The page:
Our website uses cookies to improve your on-site experience. By using the website, cookies are being used as described in our Policy Document
Warning: To log in you will need to enable cookies and reload the page (Policy Document)
My ePortfolio Register   

European Commission approves daratumumab in combination with bortezomib, thalidomide and dexamethasone (VTd) for patients with newly diagnosed multiple myeloma who are transplant eligible

It has been announced today that the European Commission (EC) has approved daratumumab in combination with bortezomib, thalidomide and dexamethasone (VTd) for the treatment of patients with newly diagnosed multiple myeloma who are eligible for autologous stem cell transplant (ASCT).

This approval is based on results from Part one of the Phase 3 CASSIOPEIA study, published in The Lancet in June 2019 and presented at the 2019 American Society of Clinical Oncology (ASCO) Meeting.

“The effectiveness of first-line treatment is critical to maximise time until relapse. So, we asked ourselves, can we improve the standard of care that is bortezomib, thalidomide and dexamethasone (VTd) to provide patients with valuable extra time?” said Philippe Moreau, M.D., principal investigator and Head of the Haematology Department at the University Hospital of Nantes, France. “The CASSIOPEIA study answered that question definitively, demonstrating that the addition of daratumumab in combination with VTd can lead to very deep remissions and also prolong PFS. I’m pleased to see the European Commission have recognised this as well.”

“Today’s approval marks the first opportunity for newly diagnosed, transplant eligible patients to be treated with a monoclonal antibody, and the first new treatment for this patient population in over six years,” said Dr Patrick Laroche, Haematology Therapy Area Lead, Europe, Middle East and Africa (EMEA), Janssen-Cilag. “We are thrilled that newly diagnosed patients with multiple myeloma and their doctors will have a long-awaited additional frontline therapy.”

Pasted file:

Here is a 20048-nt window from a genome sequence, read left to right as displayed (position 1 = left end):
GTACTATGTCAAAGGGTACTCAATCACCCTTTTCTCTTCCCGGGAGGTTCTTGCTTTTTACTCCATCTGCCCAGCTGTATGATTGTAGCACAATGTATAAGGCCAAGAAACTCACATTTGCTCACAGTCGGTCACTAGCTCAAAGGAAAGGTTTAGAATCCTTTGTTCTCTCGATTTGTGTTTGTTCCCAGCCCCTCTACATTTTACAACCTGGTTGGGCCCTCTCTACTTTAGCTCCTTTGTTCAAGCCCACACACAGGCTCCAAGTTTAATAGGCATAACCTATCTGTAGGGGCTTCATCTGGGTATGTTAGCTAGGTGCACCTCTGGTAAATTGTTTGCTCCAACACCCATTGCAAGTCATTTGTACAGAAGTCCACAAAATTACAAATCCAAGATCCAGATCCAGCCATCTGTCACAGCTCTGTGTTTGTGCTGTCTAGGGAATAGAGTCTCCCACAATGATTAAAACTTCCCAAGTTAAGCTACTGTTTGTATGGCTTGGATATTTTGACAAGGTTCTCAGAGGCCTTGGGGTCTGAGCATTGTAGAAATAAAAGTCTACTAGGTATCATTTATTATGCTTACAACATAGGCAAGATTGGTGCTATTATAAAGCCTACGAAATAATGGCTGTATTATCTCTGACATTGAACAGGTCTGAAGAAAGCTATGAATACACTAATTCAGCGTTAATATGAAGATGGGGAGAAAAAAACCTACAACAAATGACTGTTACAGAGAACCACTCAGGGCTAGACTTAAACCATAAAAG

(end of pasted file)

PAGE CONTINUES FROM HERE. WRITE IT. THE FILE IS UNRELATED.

The Phase 3 CASSIOPEIA trial is a two-part study.

Results from this first part of the trial showed that after consolidation, the stringent complete response (sCR) rate was significantly higher in the daratumumab-VTd arm (29 percent) compared to VTd alone (20 percent) (Odds Ratio [OR] = 1.60; 95 percent confidence interval [CI], 1.21-2.12; P<0.0010).

At a median follow-up of 18.8 months, PFS was significantly improved in the daratumumab-VTd group compared to VTd alone (Hazard Ratio [HR] = 0.47; 95 percent CI, 0.33-0.67; P<0.0001), and the median PFS was not reached in either arm.

The addition of daratumumab to VTd resulted in an 18-month PFS rate of 93 percent compared to 85 percent for VTd alone.

The most common (≥10%) Grade 3/4 treatment-emergent adverse events (TEAEs) for daratumumab-VTd and VTd, respectively, were neutropenia (28 percent vs. 15 percent), lymphopenia (17 percent vs. 10 percent), stomatitis (13 percent vs. 16 percent) and thrombocytopenia (11 percent vs. 7 percent).

In the daratumumab-VTd combination arm, infusion-related reactions occurred in 35 percent of patients.

“This approval represents our commitment to investigate daratumumab in earlier disease stages of multiple myeloma and to develop more effective frontline treatment options for newly diagnosed patients who are eligible for transplantation,” adds Craig Tendler, M.D., Vice President, Clinical Development and Global Medical Affairs, Oncology, Janssen Research & Development, LLC.

Source: Janssen

Watch our interview with Prof Philippe Moreau on the CASSIOPEIA study at ASCO 2019 here.

0

Comments

Please click on the 'New Comment' link to the left to add a new comment, or alternatively click any 'Add Comment' link next to any existing post to respond. The views expressed here are not those of ecancer. For more information please view our Privacy Policy.



Founding partners

European Cancer Organisation European Institute of Oncology

Founding Charities

Foundazione Umberto Veronesi Fondazione IEO Swiss Bridge

Published by

ecancer Global Foundation